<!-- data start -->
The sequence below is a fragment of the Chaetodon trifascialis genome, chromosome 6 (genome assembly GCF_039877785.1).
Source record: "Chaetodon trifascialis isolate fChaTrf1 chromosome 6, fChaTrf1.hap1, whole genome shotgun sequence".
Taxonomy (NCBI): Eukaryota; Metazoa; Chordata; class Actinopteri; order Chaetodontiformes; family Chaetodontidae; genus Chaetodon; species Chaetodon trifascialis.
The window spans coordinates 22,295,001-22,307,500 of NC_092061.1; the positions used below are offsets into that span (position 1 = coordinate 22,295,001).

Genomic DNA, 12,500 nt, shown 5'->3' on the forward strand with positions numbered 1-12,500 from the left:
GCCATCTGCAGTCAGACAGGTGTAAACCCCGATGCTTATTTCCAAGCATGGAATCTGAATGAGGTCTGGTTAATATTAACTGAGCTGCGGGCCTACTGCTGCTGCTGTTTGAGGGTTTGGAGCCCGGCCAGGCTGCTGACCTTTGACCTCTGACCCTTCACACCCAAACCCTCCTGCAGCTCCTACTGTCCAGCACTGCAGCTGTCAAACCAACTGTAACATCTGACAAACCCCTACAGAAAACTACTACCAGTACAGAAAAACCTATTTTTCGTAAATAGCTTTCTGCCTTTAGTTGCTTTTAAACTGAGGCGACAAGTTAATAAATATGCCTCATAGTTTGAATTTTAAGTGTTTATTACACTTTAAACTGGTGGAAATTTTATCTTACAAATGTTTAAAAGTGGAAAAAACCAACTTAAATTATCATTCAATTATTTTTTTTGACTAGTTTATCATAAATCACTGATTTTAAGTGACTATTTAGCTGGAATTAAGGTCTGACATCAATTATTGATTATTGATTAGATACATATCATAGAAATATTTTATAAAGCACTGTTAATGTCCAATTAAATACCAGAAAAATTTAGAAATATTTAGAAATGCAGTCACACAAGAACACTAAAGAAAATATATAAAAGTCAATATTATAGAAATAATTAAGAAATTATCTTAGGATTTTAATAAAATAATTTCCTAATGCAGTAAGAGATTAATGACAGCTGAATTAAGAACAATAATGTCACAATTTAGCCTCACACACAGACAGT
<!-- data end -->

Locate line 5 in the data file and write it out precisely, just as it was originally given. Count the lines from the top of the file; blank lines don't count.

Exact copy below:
Genomic DNA, 12,500 nt, shown 5'->3' on the forward strand with positions numbered 1-12,500 from the left: